ColorFunctionScaling -> False] /. Line -> Point

Then using Heike's plot legends and Sjoerd's suggestion to use FindDivisions, you get: • +1 this gets the same faster rendering via VertexColors that my code does, but is arguably neater. I still like Inset for the legend; consider combining them. – Mr.Wizard Feb 4 '12 at 21:29
• @Spartacus Thanks. I will, sometime later in the day. I'm off for now. – rm -rf Feb 4 '12 at 21:59
• Hi. I am using this code with ListLinePlot but how to modify the point size with the Line->Point command. Thanks. – Porty Oct 8 '17 at 16:39
• @Porty just add /. {Line -> Point, PointSize[___] -> PointSize[0.02]} or other value – José Antonio Díaz Navas Nov 6 '17 at 11:24

As usual Heike has a fine method, but I can tighten it up.

This will render quite a bit faster, it will use built-in color functions more easily, and it will IMO interactively rescale better.

Data:

n = 5000;
pos = RandomReal[NormalDistribution[0, 2], {n, 2}];
altitude = Norm /@ pos;
colorf = Blend[{Yellow, Red}, #] &;

Legend function (modified):

plotLegend[{min_, max_}, n_, col_] :=
Graphics[
{{col[(# - 1)/(n - 1)], Rectangle[{0, # - 1}, {1, #}]},
{Black, Text[
NumberForm[Rescale[#, {1, n}, {min, max}], {4, 2}],
{3, # - .5}, {1, 0}]}
} & /@ Range@n,
Frame -> True, FrameTicks -> None, PlotRangePadding -> .5]

Plot:

Graphics[{
Point[pos, VertexColors -> colorf /@ Rescale@altitude],
Inset[plotLegend[{Min@#, Max@#}& @ altitude, 20, colorf],
Scaled[{1, 1/2}],
ImageScaled[{-0.1, 1/2}],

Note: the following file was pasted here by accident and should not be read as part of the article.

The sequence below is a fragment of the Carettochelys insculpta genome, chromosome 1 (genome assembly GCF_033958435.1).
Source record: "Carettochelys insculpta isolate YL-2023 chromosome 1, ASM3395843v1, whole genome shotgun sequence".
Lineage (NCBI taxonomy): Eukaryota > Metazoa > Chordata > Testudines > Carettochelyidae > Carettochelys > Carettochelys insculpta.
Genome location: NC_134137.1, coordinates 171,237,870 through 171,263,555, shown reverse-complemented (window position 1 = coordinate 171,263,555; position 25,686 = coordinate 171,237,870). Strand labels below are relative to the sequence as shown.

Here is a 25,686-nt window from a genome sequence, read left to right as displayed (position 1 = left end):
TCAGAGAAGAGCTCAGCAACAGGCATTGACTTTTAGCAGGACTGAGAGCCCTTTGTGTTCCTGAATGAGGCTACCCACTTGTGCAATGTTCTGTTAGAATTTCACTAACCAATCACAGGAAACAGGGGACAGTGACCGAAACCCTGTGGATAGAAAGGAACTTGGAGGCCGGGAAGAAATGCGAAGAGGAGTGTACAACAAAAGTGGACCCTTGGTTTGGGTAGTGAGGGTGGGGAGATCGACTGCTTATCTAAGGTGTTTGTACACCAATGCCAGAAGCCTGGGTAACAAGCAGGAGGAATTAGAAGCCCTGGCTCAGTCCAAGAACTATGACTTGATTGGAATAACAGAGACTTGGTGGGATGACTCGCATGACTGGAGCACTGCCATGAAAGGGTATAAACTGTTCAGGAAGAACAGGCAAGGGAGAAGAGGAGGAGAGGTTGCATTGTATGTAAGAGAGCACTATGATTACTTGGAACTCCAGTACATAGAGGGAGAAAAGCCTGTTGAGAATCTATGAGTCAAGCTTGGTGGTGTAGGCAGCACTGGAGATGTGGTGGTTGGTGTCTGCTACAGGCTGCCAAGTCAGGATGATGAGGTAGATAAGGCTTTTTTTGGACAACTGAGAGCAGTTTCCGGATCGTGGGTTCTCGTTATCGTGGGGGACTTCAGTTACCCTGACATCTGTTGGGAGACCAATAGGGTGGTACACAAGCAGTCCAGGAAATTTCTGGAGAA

Scaled[{1/4, 0.9}]]
}, Axes -> True] It's easy to use other gradients. With colorf = ColorData["Rainbow"]: • As with Heike's solution, yours has an ugly set of numbers. No professional typesetter/layouter would use these. Use FindDivision for a better set of numbers. – Sjoerd C. de Vries Feb 5 '12 at 22:14
• @Sjoerd I only noticed this comment now. Okay, I'll improve this later. – Mr.Wizard Feb 11 '12 at 0:29
• @Guillochon Thanks for noticing. :-) – Mr.Wizard Mar 20 '14 at 17:57
• @Sjoerd I see I never did address your criticism. Sorry. This time I won't claim that I will, but perhaps; we'll see. – Mr.Wizard Mar 20 '14 at 17:58
• Can you suggest where/how to insert a small label above the plot legend frame? I've been trying w/o success. A simple framelabel results in unacceptable resizing of the legend. – ndetermin Aug 17 '14 at 15:32
data = RandomReal[{0, 1}, {50, 3}];
ListPlot[Style[#[[{1, 2}]], Hue@#[]] & /@ data,
PlotLegends -> BarLegend[{Hue, {0, 1}}]]

BarLegend and Legended:

Using the setup in Heike's and Mr.Wizard's answers:

n = 5000;
pos = RandomVariate[NormalDistribution[0, 2], {n, 2}];
altitude = Norm /@ pos;
colorf = Blend[{{Min[altitude], Yellow}, {Max[altitude], Red}}, #] &;

pl = Graphics[Point[pos, VertexColors -> (colorf /@ altitude)],
Axes -> True, AspectRatio -> 1];

bl = BarLegend[{colorf, Through[{Min, Max}[altitude]]}, 10,
LegendMarkerSize -> 300, LegendLabel -> Style["legend", 20, "Panel"]];

Legended[pl, Placed[bl, Left]] To make the bar legend wider postprocess it using the function makeWide below:

ClearAll[makeWide]
makeWide[w_: 15] := RawBoxes[ToBoxes[#] /. {15/2 | 7.5 ->  w/2, -15/2 | (-7.5) -> -w/2}]&;

Legended[pl, makeWide@bl]